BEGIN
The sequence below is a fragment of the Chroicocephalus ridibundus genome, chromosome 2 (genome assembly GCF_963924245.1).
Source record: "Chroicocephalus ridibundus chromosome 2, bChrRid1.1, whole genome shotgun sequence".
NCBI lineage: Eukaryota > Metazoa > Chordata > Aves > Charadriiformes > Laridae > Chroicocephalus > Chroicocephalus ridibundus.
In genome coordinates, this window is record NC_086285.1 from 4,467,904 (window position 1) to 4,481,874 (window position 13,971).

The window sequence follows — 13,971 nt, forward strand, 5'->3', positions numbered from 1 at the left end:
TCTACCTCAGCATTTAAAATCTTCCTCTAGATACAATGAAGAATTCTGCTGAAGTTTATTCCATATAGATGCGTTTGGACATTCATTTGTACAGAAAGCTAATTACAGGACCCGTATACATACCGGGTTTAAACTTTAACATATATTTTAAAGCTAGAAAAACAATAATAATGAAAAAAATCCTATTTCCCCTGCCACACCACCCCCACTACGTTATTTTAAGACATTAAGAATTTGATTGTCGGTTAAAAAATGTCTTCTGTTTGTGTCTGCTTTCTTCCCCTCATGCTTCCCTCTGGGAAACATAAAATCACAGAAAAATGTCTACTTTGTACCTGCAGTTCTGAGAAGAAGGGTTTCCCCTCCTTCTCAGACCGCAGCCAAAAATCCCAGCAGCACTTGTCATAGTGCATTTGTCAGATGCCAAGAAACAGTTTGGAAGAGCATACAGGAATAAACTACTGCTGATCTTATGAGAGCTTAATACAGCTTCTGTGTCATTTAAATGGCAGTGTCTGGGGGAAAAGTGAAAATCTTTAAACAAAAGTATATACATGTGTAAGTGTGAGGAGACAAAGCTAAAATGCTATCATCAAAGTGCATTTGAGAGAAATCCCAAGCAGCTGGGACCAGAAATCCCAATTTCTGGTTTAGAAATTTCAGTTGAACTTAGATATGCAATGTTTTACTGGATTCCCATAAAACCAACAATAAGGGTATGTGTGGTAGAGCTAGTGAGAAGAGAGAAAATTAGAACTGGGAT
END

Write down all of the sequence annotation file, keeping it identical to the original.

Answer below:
The sequence below is a fragment of the Chroicocephalus ridibundus genome, chromosome 2 (genome assembly GCF_963924245.1).
Source record: "Chroicocephalus ridibundus chromosome 2, bChrRid1.1, whole genome shotgun sequence".
NCBI lineage: Eukaryota > Metazoa > Chordata > Aves > Charadriiformes > Laridae > Chroicocephalus > Chroicocephalus ridibundus.
In genome coordinates, this window is record NC_086285.1 from 4,467,904 (window position 1) to 4,481,874 (window position 13,971).

The window sequence follows — 13,971 nt, forward strand, 5'->3', positions numbered from 1 at the left end:
TCTACCTCAGCATTTAAAATCTTCCTCTAGATACAATGAAGAATTCTGCTGAAGTTTATTCCATATAGATGCGTTTGGACATTCATTTGTACAGAAAGCTAATTACAGGACCCGTATACATACCGGGTTTAAACTTTAACATATATTTTAAAGCTAGAAAAACAATAATAATGAAAAAAATCCTATTTCCCCTGCCACACCACCCCCACTACGTTATTTTAAGACATTAAGAATTTGATTGTCGGTTAAAAAATGTCTTCTGTTTGTGTCTGCTTTCTTCCCCTCATGCTTCCCTCTGGGAAACATAAAATCACAGAAAAATGTCTACTTTGTACCTGCAGTTCTGAGAAGAAGGGTTTCCCCTCCTTCTCAGACCGCAGCCAAAAATCCCAGCAGCACTTGTCATAGTGCATTTGTCAGATGCCAAGAAACAGTTTGGAAGAGCATACAGGAATAAACTACTGCTGATCTTATGAGAGCTTAATACAGCTTCTGTGTCATTTAAATGGCAGTGTCTGGGGGAAAAGTGAAAATCTTTAAACAAAAGTATATACATGTGTAAGTGTGAGGAGACAAAGCTAAAATGCTATCATCAAAGTGCATTTGAGAGAAATCCCAAGCAGCTGGGACCAGAAATCCCAATTTCTGGTTTAGAAATTTCAGTTGAACTTAGATATGCAATGTTTTACTGGATTCCCATAAAACCAACAATAAGGGTATGTGTGGTAGAGCTAGTGAGAAGAGAGAAAATTAGAACTGGGAT